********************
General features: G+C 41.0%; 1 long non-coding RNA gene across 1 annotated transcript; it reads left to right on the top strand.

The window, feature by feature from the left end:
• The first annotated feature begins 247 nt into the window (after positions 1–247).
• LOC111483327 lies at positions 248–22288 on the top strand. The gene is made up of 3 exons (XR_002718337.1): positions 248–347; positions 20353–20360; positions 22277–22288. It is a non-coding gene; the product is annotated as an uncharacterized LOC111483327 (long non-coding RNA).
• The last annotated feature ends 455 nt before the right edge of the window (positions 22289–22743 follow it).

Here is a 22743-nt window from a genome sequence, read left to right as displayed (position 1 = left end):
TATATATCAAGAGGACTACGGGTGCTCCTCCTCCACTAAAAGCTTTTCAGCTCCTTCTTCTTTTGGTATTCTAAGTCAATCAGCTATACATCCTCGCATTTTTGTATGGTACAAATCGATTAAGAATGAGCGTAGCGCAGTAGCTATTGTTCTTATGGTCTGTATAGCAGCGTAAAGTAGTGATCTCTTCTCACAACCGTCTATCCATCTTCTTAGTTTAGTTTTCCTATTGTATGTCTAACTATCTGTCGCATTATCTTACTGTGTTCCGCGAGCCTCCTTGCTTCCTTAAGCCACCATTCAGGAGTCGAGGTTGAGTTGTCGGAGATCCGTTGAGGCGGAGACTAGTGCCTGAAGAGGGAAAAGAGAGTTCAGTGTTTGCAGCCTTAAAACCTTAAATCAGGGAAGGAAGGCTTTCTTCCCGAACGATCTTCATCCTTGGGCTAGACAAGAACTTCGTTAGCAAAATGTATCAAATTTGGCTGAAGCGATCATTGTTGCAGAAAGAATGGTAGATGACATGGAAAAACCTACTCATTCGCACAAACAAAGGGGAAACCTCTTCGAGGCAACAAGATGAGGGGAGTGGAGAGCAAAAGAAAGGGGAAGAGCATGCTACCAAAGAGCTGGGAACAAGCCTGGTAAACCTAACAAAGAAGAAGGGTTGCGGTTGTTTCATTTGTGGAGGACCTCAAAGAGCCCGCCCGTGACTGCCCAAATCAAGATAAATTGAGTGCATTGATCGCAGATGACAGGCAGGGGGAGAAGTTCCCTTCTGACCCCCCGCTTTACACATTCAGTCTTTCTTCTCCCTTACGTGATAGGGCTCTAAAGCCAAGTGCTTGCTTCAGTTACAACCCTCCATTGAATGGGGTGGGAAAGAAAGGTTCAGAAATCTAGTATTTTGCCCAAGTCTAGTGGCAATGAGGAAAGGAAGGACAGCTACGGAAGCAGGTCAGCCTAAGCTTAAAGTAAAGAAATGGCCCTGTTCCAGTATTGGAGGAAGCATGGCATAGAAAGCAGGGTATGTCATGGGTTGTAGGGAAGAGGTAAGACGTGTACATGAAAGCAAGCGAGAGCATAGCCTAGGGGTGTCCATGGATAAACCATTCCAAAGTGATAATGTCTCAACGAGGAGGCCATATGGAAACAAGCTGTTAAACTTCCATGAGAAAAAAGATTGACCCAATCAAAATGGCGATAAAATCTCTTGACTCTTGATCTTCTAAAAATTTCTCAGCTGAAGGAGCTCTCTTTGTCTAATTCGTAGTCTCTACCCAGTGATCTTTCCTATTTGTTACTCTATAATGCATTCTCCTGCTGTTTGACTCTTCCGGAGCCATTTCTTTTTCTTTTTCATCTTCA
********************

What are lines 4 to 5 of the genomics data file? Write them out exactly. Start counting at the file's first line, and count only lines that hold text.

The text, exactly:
• LOC111483327 lies at positions 248–22288 on the top strand. The gene is made up of 3 exons (XR_002718337.1): positions 248–347; positions 20353–20360; positions 22277–22288. It is a non-coding gene; the product is annotated as an uncharacterized LOC111483327 (long non-coding RNA).
• The last annotated feature ends 455 nt before the right edge of the window (positions 22289–22743 follow it).